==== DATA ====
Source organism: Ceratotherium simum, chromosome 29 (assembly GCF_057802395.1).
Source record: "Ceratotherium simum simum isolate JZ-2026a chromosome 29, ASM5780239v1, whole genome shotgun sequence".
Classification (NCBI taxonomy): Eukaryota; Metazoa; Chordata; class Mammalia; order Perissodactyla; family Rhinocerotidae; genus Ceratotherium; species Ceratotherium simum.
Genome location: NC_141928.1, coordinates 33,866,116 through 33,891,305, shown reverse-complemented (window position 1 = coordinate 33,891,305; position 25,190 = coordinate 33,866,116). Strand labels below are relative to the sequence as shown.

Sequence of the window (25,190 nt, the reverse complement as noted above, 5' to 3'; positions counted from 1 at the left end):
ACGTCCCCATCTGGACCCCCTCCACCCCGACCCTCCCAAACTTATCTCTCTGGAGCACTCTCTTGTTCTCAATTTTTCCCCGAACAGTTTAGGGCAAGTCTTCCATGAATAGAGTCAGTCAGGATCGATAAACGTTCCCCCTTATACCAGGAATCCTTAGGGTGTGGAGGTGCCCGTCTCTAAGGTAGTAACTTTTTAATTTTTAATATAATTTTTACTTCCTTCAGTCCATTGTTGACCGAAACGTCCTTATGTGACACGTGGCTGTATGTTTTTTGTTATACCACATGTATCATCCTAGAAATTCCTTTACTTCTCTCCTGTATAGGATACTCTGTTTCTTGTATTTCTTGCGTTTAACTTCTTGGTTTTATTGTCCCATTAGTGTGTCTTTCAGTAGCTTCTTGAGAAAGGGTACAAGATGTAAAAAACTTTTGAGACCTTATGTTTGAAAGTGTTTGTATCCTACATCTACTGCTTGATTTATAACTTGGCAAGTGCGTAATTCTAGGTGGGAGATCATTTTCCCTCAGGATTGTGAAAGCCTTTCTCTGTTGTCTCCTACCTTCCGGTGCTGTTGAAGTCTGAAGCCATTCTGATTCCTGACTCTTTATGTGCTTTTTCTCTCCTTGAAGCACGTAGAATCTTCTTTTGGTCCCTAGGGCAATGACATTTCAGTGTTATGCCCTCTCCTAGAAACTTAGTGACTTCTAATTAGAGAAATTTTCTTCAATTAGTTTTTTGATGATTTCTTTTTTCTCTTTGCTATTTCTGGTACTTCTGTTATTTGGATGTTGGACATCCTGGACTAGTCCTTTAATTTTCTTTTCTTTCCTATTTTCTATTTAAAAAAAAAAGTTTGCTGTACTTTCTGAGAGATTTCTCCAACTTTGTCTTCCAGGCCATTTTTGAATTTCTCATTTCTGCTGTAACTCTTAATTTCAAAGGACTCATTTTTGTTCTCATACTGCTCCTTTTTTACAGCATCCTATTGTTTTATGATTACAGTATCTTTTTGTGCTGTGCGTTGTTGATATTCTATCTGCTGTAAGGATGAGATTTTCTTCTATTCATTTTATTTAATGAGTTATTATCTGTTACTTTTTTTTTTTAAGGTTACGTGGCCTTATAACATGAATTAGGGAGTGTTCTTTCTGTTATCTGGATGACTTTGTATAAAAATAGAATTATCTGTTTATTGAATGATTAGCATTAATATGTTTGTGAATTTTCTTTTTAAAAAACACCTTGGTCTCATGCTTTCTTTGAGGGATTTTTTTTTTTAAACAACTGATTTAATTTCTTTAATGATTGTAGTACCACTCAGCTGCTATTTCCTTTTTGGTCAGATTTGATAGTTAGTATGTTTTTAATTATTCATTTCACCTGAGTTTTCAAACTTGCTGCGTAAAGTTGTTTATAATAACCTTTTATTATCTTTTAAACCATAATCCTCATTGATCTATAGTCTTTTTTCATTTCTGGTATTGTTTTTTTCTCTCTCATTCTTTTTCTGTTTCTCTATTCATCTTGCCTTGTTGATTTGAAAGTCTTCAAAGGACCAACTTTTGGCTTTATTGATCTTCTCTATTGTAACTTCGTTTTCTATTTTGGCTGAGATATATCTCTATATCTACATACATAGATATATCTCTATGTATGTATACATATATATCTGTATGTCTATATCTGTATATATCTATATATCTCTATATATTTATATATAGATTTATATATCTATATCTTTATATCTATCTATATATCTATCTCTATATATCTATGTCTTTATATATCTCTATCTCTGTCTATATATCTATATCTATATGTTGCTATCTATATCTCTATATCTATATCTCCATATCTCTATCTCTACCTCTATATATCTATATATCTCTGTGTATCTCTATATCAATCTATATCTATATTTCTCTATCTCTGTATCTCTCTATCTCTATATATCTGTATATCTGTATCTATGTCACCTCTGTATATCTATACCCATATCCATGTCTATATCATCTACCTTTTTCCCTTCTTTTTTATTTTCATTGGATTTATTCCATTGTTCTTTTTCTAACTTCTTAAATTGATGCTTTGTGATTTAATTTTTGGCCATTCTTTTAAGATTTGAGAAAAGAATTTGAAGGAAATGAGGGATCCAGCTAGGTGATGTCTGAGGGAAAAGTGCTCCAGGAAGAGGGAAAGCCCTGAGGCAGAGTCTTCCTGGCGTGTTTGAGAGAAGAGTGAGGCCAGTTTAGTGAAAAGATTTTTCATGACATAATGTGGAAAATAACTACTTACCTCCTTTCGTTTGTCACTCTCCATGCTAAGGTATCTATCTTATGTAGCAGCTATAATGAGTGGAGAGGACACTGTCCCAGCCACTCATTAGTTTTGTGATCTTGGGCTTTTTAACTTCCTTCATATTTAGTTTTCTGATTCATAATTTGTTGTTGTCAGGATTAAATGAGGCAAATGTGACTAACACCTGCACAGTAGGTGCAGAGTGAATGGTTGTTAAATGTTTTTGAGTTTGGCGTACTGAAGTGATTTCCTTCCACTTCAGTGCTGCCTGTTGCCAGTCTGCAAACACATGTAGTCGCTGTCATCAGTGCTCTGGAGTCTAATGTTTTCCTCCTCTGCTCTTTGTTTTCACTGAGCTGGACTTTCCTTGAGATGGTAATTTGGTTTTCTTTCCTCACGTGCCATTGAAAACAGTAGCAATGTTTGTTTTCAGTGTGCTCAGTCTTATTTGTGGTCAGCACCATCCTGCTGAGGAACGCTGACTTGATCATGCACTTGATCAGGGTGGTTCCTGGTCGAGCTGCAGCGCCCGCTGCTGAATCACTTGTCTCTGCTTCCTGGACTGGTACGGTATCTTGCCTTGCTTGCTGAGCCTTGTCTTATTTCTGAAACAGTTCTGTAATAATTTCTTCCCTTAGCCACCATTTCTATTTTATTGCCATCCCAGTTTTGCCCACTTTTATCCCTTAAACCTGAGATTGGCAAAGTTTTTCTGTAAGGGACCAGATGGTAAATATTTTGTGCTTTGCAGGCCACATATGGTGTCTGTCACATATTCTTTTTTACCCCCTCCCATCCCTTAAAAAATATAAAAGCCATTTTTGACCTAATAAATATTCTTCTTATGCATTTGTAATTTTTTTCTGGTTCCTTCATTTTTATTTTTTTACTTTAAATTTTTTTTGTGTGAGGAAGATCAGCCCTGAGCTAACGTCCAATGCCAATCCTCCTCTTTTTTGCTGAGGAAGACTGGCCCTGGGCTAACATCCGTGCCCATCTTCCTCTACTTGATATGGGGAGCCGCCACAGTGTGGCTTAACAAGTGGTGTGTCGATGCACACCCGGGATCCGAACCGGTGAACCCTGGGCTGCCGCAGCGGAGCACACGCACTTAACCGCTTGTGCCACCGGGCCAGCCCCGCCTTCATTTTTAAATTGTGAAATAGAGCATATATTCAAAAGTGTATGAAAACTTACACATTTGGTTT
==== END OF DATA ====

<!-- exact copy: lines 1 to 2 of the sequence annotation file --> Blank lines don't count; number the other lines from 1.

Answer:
Source organism: Ceratotherium simum, chromosome 29 (assembly GCF_057802395.1).
Source record: "Ceratotherium simum simum isolate JZ-2026a chromosome 29, ASM5780239v1, whole genome shotgun sequence".